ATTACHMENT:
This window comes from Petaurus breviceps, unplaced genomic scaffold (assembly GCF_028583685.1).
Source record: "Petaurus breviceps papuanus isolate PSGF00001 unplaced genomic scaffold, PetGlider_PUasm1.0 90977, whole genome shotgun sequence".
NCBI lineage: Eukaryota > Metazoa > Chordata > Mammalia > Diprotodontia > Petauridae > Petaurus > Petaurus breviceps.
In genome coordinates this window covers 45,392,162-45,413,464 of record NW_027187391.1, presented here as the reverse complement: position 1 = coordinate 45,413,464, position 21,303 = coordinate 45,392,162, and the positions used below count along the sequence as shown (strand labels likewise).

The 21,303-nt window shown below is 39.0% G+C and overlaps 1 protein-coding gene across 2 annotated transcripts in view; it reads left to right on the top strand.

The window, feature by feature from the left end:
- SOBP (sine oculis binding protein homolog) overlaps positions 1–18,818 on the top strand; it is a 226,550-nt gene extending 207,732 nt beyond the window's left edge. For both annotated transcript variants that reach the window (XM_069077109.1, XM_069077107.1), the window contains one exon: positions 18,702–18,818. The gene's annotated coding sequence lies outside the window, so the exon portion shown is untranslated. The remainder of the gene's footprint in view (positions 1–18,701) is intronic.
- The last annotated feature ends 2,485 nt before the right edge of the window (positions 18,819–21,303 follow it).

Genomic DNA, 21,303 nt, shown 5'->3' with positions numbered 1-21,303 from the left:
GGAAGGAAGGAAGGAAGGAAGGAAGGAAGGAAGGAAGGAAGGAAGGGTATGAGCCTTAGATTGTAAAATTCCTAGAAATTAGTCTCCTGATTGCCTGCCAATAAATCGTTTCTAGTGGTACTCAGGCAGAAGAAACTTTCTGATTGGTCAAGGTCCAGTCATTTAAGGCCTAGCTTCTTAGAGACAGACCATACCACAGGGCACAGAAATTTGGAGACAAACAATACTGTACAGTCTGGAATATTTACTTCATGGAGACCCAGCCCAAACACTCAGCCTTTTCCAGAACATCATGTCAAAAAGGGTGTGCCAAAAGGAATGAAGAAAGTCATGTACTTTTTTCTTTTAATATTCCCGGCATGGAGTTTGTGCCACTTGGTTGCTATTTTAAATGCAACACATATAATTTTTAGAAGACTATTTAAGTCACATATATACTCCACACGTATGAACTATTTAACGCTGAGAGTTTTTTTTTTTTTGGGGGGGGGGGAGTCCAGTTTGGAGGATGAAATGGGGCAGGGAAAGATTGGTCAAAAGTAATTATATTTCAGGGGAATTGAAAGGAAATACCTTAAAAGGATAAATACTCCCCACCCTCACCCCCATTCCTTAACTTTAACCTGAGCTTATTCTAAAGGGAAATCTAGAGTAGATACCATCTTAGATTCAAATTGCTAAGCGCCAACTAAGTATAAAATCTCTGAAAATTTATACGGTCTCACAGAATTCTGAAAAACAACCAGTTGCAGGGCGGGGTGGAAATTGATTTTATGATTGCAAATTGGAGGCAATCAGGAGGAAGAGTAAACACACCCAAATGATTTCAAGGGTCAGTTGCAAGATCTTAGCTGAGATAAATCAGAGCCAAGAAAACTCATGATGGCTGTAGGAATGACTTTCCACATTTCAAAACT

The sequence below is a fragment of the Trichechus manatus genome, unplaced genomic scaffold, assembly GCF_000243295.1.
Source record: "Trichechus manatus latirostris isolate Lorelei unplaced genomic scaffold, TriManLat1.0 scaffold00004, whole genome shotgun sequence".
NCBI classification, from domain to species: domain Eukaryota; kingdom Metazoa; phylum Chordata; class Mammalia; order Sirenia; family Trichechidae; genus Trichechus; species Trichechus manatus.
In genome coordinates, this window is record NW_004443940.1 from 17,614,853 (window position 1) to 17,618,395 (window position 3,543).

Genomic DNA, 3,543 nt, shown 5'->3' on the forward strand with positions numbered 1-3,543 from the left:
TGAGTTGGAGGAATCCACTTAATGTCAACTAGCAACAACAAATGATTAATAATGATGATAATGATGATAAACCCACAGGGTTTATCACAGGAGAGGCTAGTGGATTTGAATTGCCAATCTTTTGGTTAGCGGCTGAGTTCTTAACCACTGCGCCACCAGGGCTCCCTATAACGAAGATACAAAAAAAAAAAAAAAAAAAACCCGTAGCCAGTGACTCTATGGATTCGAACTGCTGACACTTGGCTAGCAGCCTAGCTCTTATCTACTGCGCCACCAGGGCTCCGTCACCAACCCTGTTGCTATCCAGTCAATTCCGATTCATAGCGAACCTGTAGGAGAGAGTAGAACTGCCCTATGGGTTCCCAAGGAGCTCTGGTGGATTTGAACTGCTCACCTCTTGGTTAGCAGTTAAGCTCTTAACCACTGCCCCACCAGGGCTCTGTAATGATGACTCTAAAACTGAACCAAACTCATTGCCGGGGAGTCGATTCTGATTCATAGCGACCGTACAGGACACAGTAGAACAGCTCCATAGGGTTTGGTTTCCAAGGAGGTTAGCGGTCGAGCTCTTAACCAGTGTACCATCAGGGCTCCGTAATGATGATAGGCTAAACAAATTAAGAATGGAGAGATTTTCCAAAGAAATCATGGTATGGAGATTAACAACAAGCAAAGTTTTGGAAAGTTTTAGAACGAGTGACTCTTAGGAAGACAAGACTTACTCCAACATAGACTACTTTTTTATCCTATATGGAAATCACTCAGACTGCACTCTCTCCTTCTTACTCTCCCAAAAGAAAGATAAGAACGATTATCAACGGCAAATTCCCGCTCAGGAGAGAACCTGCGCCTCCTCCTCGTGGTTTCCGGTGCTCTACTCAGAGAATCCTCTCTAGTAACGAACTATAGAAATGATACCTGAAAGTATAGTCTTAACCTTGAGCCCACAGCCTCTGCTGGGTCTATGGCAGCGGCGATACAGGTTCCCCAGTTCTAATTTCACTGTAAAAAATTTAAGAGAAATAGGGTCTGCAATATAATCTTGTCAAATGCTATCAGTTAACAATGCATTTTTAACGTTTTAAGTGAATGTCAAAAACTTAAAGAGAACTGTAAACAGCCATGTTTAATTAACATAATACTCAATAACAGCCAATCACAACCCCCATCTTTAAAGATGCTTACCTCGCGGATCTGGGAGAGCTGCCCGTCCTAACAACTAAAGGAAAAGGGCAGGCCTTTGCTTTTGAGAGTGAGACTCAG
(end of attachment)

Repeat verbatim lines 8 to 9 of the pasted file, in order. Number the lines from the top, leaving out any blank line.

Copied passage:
- The last annotated feature ends 2,485 nt before the right edge of the window (positions 18,819–21,303 follow it).

Genomic DNA, 21,303 nt, shown 5'->3' with positions numbered 1-21,303 from the left: